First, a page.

Basic Chicken (Beet) Soup, gf, low histamine/amine–or what to do when eating anything is hard

"Empathy" acrylic painting by Bea Garth, copyright 2014

“Empathy” acrylic painting by Bea Garth, copyright 2014

by Bea Garth, copyright 2015

Editor’s Note: I wrote this letter to my bf’s daughter who is having trouble eating anything of late more than likely from gluten and possibly also histamine sensitivity. Many people have this problem with gluten even though they are not technically celiac. And even more have a problem with high histamine than I think most anyone realizes although there are others who suffer from low histamine–for them they usually benefit from fermented foods. Both groups seem to do better without gluten. Often those with a histamine problem, also react to the naturally inflammatory nature of glutenous foods even if they as said are not technically celiac. I decided to publish this letter and others like it in order to help address this problem. Certainly it has been a huge factor in both my health and that of my boyfriend as well as two other friends that I know of. To your good health in this New Year!–Bea

Hi Tory,

I am so sorry to hear you are suffering so much its difficult to eat anything! That is a rough place to be in.

If your gut is that sensitive, I think its best to start with eating only cooked foods, rather than raw at this time in order to give your gut a chance to heal.

I am hoping you do not have histamine/amine sensitivity, or if you do that its not that severe. At any rate, I think its best to go from simple to more complex in figuring these things out.

You said that eating meat agreed with you more than eating vegetarian meals, so I think you should go with that.

Thus I suggest you make up some chicken soup with lots of both green and root vegetables. I’d avoid heavy duty spices for now. However its likely something mild like parsley and/or fennel would be fine.

Chamomile and peppermint tea may agree with you too. I say may, since there are of course exceptions like with my friend Graeme. But for most people chamomile and peppermint are very soothing and healing for the gut and nervous system.

As said, another very soothing herb is fennel. You can actually buy the long white and green bulb at some stores. The fronds are very healing too. The fennel can be used both in tea and in your soup. Its easy to grow by the way, assuming you like it of course,

The rosemary is likely OK too unless you are particularly sensitive, plus its a natural antihistamine. Its good for both the digestion and nerves. The marjoram is another tasty natural antihistamine.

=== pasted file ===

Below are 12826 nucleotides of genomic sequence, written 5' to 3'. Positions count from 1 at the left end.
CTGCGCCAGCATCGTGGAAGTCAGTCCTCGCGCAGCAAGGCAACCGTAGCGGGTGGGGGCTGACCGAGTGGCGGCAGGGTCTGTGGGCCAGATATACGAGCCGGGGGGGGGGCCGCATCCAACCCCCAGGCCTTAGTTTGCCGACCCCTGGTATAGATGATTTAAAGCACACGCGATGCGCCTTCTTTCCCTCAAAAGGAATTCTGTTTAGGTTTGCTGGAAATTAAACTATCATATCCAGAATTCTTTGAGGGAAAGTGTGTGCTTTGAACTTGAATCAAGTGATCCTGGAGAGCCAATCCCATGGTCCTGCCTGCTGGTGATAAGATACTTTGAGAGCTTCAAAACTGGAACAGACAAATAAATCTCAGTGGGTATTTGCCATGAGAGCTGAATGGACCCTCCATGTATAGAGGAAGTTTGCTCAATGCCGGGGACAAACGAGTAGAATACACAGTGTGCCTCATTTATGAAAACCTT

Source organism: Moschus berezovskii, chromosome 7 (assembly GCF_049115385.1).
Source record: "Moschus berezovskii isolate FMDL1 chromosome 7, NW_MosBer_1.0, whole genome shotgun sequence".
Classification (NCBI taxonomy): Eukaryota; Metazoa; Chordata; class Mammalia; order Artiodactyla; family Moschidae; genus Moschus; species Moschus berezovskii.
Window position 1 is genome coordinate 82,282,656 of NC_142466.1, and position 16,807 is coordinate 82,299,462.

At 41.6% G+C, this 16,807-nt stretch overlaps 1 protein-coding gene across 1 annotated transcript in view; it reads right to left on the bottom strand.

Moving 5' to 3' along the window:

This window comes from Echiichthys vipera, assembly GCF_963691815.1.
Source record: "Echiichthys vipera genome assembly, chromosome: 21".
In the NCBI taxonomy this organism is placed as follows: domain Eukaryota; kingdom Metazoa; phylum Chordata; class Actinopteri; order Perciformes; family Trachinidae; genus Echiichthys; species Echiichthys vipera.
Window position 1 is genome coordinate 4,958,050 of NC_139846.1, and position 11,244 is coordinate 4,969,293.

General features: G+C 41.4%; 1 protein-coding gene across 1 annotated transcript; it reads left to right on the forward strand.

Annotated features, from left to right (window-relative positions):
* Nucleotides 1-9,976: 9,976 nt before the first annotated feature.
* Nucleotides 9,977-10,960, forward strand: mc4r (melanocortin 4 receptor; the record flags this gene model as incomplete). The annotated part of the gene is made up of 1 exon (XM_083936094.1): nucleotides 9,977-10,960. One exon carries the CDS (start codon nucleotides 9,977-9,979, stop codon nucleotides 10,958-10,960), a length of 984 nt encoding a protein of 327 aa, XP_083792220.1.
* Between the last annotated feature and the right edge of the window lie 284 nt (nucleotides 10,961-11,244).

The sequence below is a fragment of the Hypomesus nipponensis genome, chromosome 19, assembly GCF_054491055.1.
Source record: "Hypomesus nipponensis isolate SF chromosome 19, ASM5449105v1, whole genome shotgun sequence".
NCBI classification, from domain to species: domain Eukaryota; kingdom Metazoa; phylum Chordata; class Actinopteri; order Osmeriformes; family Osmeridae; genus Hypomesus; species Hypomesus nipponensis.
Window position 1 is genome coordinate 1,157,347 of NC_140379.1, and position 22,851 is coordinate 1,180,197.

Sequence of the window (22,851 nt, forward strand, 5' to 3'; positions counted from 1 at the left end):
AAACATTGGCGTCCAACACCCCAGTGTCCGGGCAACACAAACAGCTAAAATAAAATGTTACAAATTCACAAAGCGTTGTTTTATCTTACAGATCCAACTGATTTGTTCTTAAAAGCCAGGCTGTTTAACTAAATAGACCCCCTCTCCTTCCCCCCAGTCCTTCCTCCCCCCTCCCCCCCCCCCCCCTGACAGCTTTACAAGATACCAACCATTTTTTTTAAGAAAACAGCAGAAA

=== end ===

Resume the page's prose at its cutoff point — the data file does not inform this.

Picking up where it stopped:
If you can handle it, ginger would be great. Its fantastic for the digestive system, is very tasty, plus is a very effective antihistamine.

If you are uncertain of the spices, just leave them out. Ditto with the onions and garlic–and even the beets. You can try them out again later on when you are feeling better.

Basic Chicken (Beet) Soup:

1 skinned fresh whole chicken, cut up. Cut off the big globs of fat if you can. Lots of places will skin the whole chicken for you as well as cut it up for free.
Cover in enough water to boil for a while.
Let simmer with the lid on until the chicken comes off the bones.
Remove the bones, or keep them in if you like (I always liked–extra calcium that way!)
Add in:
2 to 3 peeled, sliced rutabagas
2 to 3 peeled, sliced beets (if there are beet greens–they are great to dd to the soup a little later on. Beets are optional–some with histamine condition cannot handle eating them right away)
2-3 large peeled, sliced carrots (I am allergic to them, but you probably are not!)
1 to 2 chopped leaks (only if you can tolerate it)

Boil above mixture for 5 or 10 minutes before adding in the greens for another 10 minutes (or until you can easily put a fork through the veggies):

chopped beet greens (?)
2 to 3 large stalks chopped celery
2 cups (stem peeled) cut up broccoli
2 cups chopped cabbage (only if you can tolerate it–bok choy is easier for some–but should be added in the last five minutes or so of cooking the soup since it cooks fast)
1 cup chopped fennel
1 tsp. rosemary
1 tsp. marjoram
1 to two tablespoons fresh chopped ginger, or 1 1/2 tsp. to 2 tsp. ginger powder
1 chopped red onion (only if you can handle onions of course!–red onions are better for you than other onions if you have a histamine problem)

3 or 4 chopped cloves garlic (ditto on handling it)
salt to taste

Serve hot.
If you can tolerate it, its great with plain yogurt, esp. if you included the beets–a type of mini borscht!

If you suspect a histamine/amine sensitivity, then freeze the soup when its cooled down. I suggest you put it in small heavy duty plastic serving sized containers. You can date them so you know how old they are later on.

The less the soup sits around, the less histamine/amines it will have in it–again assuming you have a problem that way, which you really might not.

Further you can find a lot of good dietary and other suggestions at celiac.com, plus the low histamine chef online.

In addition, its very possible a good digestive enzyme complex could help you digest your food like Source Naturals Daily Essential Enzymes, and possibly HCL capsules. Or you could start simple with just bromelain/papain or pancreatic enzymes. Of course make sure the capsules are gluten and dairy free. For me and Chris with our histamine/amine sensitivity we have to make sure the capsules are not made of gelatin. Instead they have to be vegetarian.

I hope this helps.



Categories: Recipes (Gluten Free), Recipes (low histamine), Recipes (paleo/low histamine)

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